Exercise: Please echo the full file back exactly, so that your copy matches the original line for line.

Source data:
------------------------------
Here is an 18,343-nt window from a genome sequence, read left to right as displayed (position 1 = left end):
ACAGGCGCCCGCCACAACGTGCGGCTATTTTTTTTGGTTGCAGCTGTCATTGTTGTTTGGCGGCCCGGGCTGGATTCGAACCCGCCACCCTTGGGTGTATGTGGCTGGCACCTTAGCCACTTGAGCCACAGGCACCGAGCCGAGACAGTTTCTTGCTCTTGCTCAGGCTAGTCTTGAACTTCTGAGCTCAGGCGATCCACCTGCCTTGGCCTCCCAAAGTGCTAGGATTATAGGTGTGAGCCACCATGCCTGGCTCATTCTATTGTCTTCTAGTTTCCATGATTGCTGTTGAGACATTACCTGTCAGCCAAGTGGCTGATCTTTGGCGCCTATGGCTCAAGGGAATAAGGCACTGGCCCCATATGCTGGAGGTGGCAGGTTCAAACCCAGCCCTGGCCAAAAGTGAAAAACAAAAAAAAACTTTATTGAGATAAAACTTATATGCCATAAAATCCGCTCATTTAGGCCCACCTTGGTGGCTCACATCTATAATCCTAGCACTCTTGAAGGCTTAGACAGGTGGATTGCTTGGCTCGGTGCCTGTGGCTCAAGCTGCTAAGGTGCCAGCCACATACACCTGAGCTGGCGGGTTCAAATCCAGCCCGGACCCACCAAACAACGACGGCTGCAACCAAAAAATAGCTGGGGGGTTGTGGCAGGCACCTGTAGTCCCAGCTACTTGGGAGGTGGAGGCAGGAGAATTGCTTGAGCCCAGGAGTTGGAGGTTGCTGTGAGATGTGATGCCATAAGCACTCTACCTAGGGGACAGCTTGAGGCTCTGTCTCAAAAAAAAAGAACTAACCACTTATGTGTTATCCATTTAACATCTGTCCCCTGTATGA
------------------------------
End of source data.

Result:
Here is an 18,343-nt window from a genome sequence, read left to right as displayed (position 1 = left end):
ACAGGCGCCCGCCACAACGTGCGGCTATTTTTTTTGGTTGCAGCTGTCATTGTTGTTTGGCGGCCCGGGCTGGATTCGAACCCGCCACCCTTGGGTGTATGTGGCTGGCACCTTAGCCACTTGAGCCACAGGCACCGAGCCGAGACAGTTTCTTGCTCTTGCTCAGGCTAGTCTTGAACTTCTGAGCTCAGGCGATCCACCTGCCTTGGCCTCCCAAAGTGCTAGGATTATAGGTGTGAGCCACCATGCCTGGCTCATTCTATTGTCTTCTAGTTTCCATGATTGCTGTTGAGACATTACCTGTCAGCCAAGTGGCTGATCTTTGGCGCCTATGGCTCAAGGGAATAAGGCACTGGCCCCATATGCTGGAGGTGGCAGGTTCAAACCCAGCCCTGGCCAAAAGTGAAAAACAAAAAAAAACTTTATTGAGATAAAACTTATATGCCATAAAATCCGCTCATTTAGGCCCACCTTGGTGGCTCACATCTATAATCCTAGCACTCTTGAAGGCTTAGACAGGTGGATTGCTTGGCTCGGTGCCTGTGGCTCAAGCTGCTAAGGTGCCAGCCACATACACCTGAGCTGGCGGGTTCAAATCCAGCCCGGACCCACCAAACAACGACGGCTGCAACCAAAAAATAGCTGGGGGGTTGTGGCAGGCACCTGTAGTCCCAGCTACTTGGGAGGTGGAGGCAGGAGAATTGCTTGAGCCCAGGAGTTGGAGGTTGCTGTGAGATGTGATGCCATAAGCACTCTACCTAGGGGACAGCTTGAGGCTCTGTCTCAAAAAAAAAGAACTAACCACTTATGTGTTATCCATTTAACATCTGTCCCCTGTATGA